Backers counter that the continued counting of raises toward pensionable salary is not a guaranteed pension right and so the state can use it to offer the choice.

Other changes in the legislation include a phasing in of assumption changes made by the pension fund boards such as the rate of return. Payroll from later hires in the state’s Tier 2 pension plan would be included when determining annual pension contributions. The state would shift the contribution costs for higher paid employees in the teachers’ fund and state university fund to the local employer and it would curb end of career salary spiking.

Those pieces could save an estimated $750 million annually beginning in fiscal 2018.

A defined contribution plan similar to a 401(k) would be offered to a limited number of employees and a new Tier 3 hybrid defined benefit/defined contribution plan that would be offered to some plan members would be established.

The governing bodies of Chicago’s four pension funds, its sister agencies, Cook County funds, the Metropolitan Water Reclamation District, and Illinois Municipal Retirement Fund could also establish a Tier 3 Hybrid plan.

The new hybrid plan could save $500 million annually beginning in fiscal 2018.

Pieces of the plan could be severed so they remain intact if other pieces are found unconstitutional.

The hearing followed bickering between Rauner and House GOP members and the House Democrats who unveiled various non-budget reform proposals portrayed as an effort to meet Rauner reform demands. Currie questioned why Rauner had not responded to House members’ request for meetings on those reforms.

Rauner accused House Speaker Michael Madigan, D-Chicago, of trying to derail Senate “grand bargain” talks by pursuing the separate package. “House Democrats under Speaker Madigan have shown really no good faith, willingness to engage in negotiations with true change, true reforms to our system,” Rauner said.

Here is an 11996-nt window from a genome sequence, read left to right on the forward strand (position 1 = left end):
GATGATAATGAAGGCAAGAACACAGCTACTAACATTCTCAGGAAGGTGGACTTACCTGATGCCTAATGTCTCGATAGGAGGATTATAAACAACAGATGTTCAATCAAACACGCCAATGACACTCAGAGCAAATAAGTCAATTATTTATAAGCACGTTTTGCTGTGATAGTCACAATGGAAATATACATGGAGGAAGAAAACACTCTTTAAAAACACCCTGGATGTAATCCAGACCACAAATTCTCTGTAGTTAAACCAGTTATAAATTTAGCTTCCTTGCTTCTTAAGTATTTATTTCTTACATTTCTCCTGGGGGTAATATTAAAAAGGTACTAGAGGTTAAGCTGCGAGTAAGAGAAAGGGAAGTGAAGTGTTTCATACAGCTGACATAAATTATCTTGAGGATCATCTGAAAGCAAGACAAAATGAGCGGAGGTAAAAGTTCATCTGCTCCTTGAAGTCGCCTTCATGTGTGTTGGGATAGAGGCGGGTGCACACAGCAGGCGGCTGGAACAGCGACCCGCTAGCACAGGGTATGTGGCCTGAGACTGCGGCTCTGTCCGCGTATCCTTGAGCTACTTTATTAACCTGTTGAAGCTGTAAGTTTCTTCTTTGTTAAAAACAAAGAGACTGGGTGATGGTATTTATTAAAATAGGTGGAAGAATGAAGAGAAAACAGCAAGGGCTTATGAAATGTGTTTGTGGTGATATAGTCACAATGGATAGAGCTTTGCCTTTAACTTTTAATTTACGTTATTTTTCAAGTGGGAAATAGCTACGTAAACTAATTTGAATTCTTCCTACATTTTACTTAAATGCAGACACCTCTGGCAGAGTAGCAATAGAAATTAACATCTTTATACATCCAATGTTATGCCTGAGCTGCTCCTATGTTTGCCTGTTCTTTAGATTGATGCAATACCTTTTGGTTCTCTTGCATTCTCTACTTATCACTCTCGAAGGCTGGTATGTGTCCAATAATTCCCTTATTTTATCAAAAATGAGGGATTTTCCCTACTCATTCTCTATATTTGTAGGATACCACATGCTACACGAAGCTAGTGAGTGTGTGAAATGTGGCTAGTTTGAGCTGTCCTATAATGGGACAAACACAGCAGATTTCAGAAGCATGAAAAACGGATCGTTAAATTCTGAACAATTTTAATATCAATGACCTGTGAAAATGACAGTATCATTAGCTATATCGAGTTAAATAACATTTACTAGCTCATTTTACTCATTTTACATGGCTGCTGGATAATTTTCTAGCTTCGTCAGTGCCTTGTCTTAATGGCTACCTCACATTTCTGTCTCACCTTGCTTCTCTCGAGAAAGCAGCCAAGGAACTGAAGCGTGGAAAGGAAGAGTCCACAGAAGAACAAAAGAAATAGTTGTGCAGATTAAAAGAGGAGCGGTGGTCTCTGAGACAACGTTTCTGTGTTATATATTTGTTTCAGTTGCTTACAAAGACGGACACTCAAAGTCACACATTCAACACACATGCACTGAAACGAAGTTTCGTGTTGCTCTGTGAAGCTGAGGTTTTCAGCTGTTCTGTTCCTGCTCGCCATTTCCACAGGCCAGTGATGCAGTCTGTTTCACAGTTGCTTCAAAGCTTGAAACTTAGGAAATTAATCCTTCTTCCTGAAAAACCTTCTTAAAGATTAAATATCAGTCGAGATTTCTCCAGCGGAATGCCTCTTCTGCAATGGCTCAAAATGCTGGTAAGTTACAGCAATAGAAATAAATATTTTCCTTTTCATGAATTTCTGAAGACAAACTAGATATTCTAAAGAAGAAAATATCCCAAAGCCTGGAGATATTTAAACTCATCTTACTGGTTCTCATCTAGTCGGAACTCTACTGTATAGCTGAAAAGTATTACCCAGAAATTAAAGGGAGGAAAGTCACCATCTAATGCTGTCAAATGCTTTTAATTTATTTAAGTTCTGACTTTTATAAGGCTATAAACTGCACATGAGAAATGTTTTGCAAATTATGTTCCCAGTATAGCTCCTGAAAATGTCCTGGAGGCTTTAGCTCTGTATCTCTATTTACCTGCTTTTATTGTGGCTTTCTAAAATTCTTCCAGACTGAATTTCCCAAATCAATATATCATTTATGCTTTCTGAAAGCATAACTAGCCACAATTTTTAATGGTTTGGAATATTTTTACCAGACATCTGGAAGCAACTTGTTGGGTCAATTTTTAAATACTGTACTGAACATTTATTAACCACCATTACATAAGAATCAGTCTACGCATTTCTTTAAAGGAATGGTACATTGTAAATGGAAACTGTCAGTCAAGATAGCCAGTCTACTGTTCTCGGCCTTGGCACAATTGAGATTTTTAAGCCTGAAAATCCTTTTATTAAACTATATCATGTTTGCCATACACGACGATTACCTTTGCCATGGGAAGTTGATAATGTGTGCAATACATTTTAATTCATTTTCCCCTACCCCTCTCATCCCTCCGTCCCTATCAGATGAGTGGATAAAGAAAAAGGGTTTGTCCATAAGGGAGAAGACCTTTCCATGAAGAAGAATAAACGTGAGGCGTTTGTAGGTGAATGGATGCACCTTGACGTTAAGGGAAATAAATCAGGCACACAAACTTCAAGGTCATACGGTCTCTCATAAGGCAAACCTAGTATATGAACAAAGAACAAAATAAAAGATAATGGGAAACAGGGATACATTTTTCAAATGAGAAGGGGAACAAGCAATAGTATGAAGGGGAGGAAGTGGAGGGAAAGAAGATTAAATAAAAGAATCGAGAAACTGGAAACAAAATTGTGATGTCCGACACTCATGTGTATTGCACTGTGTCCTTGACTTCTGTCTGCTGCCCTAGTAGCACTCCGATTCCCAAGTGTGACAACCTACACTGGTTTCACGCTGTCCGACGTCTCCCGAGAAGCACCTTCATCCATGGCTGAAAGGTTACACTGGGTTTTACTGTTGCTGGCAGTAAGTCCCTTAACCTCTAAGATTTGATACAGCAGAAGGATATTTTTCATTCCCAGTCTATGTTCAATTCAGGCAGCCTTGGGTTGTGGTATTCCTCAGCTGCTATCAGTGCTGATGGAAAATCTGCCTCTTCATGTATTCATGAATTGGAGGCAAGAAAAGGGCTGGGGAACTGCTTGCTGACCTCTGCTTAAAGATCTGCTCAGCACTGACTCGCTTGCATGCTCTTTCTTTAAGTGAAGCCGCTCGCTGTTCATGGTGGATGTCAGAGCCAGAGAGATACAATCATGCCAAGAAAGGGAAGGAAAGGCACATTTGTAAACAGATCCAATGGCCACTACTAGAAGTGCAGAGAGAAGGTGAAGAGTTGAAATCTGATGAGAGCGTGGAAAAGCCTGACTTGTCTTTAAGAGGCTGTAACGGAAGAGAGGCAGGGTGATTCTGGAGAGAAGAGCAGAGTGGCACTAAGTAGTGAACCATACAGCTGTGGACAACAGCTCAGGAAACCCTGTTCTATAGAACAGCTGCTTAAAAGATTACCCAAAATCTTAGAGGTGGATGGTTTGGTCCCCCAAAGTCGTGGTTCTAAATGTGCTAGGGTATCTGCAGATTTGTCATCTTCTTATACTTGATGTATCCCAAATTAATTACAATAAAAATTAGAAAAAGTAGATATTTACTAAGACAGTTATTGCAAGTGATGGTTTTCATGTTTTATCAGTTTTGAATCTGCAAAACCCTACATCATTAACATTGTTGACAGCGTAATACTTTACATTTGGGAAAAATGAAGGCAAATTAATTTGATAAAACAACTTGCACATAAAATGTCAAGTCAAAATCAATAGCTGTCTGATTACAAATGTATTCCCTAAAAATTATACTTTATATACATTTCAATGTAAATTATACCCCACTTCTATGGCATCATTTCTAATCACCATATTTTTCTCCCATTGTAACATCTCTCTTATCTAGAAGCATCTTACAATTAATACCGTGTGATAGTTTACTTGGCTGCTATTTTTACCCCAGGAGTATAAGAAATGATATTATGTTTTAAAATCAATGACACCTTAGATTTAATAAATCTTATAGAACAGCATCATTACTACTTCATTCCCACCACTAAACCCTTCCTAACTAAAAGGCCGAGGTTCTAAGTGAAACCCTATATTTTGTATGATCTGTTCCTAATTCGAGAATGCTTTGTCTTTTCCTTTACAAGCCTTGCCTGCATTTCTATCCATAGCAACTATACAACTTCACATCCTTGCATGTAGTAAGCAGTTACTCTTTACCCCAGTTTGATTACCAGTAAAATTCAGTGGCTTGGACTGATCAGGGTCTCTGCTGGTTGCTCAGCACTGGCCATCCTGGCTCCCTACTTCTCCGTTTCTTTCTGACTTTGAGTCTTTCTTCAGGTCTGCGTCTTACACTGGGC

Voting is expected to resume Wednesday on the “grand bargain” which includes bills that would raise taxes, enact procurement reforms, expand gambling, authorize fiscal 2017 appropriations, and allow for more local government consolidation. It would also authorize short term borrowing to pay down a portion of the state’s backlog that the state comptroller said Wednesday has risen to $14.3 billion.

Republicans are expected to withhold their support as they’ve yet to settle their differences on several issues including the length of a local government property tax freeze and worker’s compensation reforms.

The Democrats are also expected to de-link the bills so that any one bill that wins approval can move on to the House. Previously the more than 10 bills that make up “grand bargain” were linked so all needed to pass. The Senate also will attempt to pass the current version of negotiated fiscal 2018 budget that is balanced with cuts, savings, and tax increases. Republicans are expected to oppose it because of their demands for passage of non-budget reforms that have yet to be finalized in the “grand bargain.”